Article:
A Hebrew prayer with each section beginning with a letter of God's name, and the beginning of Qian Zi Wen (Thousand Character Classic).
After the San Zi Jing and Bai Jia Xing were mastered, those who continued on to reading traditional Chinese writings always studied next the Qian Zi Wen, the "Thousand Character Classic". Each character is different in this short work (about the same length as the San Zi Jing), so after studying it, the learner will know one thousand Chinese characters, many of them very common. It also mentions numerous traditional Chinese cultural concepts, and thorough knowlege of it was used as the basic test for young students entering school to study classical Chinese. Due to its having 1000 unique characters, it is also a main text for learning Chinese caligraphy, and is often printed with various caligraphy styles side by side. Among the one thousand characters are about 450 common ones we have already learned in the San Zi Jing, as well as about 90 characters which are radicals. So those learning the Qian Zi Wen for the first time already know about half of the characters. In our text here, we have put all the radicals in bold, and the proper nouns in red. Those characters which appear also in the San Zi Jing are in green (except for those which were already marked red, most of which also appear in the San Zi Jing).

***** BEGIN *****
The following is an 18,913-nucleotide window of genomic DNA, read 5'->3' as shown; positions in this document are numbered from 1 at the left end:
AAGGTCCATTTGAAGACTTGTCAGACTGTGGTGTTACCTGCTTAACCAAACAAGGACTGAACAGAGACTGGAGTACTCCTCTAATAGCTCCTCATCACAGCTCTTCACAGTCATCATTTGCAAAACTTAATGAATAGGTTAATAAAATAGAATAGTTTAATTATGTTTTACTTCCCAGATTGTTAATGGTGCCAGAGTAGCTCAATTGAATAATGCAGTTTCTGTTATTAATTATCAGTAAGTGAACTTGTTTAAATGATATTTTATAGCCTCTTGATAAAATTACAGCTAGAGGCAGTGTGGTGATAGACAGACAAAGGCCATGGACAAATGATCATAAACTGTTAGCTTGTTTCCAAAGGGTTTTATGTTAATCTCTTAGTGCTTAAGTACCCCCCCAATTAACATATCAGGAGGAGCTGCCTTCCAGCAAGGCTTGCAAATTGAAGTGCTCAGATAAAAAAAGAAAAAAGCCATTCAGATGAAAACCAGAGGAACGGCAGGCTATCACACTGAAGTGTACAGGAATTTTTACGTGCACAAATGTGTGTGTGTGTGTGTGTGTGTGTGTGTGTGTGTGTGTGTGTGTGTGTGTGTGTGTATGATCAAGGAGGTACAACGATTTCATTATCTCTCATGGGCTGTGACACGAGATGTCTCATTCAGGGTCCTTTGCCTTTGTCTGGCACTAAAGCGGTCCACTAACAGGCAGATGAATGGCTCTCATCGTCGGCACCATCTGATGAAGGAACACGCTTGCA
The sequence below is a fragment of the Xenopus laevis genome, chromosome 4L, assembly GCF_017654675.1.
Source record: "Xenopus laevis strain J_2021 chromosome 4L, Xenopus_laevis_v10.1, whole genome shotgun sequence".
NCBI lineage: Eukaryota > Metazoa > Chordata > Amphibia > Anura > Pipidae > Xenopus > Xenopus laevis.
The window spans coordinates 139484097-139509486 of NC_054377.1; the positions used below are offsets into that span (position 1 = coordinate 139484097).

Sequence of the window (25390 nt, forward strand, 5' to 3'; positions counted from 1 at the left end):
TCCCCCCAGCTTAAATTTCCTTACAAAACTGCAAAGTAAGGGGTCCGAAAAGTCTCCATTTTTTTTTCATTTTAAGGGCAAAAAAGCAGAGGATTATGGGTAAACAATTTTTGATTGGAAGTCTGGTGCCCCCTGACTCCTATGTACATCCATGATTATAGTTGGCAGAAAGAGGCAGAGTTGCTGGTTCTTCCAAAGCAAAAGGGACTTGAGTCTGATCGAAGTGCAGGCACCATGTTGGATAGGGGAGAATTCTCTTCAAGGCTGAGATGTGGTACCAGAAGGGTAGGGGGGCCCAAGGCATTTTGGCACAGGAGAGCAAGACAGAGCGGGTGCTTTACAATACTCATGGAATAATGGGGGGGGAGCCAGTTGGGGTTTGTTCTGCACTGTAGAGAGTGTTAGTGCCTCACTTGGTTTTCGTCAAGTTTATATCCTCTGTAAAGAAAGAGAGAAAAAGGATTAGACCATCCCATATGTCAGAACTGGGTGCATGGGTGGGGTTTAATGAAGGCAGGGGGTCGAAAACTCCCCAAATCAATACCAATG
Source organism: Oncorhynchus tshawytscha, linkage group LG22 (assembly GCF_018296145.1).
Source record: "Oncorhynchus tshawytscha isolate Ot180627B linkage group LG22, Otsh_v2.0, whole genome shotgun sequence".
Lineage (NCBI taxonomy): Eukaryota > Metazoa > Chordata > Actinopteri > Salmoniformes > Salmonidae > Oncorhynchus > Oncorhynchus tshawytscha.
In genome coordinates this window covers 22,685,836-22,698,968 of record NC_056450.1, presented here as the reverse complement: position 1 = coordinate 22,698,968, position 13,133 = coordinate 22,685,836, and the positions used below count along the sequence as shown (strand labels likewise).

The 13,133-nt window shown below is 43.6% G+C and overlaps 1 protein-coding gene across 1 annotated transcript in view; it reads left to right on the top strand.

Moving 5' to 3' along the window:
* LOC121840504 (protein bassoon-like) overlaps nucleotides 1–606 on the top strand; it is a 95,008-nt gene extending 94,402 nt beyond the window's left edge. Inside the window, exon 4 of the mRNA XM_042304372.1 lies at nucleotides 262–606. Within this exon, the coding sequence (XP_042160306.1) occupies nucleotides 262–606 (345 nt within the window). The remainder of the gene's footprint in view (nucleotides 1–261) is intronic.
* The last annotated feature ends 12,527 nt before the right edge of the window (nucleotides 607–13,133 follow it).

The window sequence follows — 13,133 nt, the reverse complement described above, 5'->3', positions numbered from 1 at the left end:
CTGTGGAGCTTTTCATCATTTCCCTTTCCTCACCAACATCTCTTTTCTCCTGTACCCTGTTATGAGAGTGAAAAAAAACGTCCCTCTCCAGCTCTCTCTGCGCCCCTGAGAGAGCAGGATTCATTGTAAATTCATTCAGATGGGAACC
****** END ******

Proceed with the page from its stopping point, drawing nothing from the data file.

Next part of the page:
In the short poem Yedid Nefesh, sung especially on the evening of Shabbat, the divisions of the tree of ten (from lesson five) that are used, are the group of five. This is represented by the letters of God's name: the yud refers to the first two (the top point of the yud signifying the top, hidden point of origin of the tree, and the body of the yud signifying the second point), the two heis signifying the two, upper and lower, feminine powers, and the vav (the sixth letter of the aleph-bet) signifying the six in the middle.
The Qian Zi Wen can be divided up into four sections. The first section below, describes the origins of the universe and the ancient legendary origins and leaders of China. Some of these first leaders and dynasties we have already seen in the history section of the San Zi Jing we learned previously. The second section below outlines how to act properly in the world and gives moral examples, some of which also remind us of the San Zi Jing.
Audio (mp3) of Yedid Nefesh (sung by Gabi Sid)
PDF for learning the Qian Zi Wen (Word doc here)
PDF with both Simplified and Traditional Characters, and Zhuyin phonetic pronunciation of the Qian Zi Wen
Caligraphy version of the Qian Zi Wen
More detailed notes on the Qian Zi Wen (Word doc here)
Audio (mp3) of the Qian Zi Wen
Another audio (mp3) of the Qian Zi Wen
Although this site deals with Mandarin, here is also a Cantonese version of the Qian Zi Wen:
Audio (mp3) of the Qian Zi Wen in Cantonese
Radicals and proper names in the first two sections of the Qian Zi Wen, and some key words in Yedid Nefesh: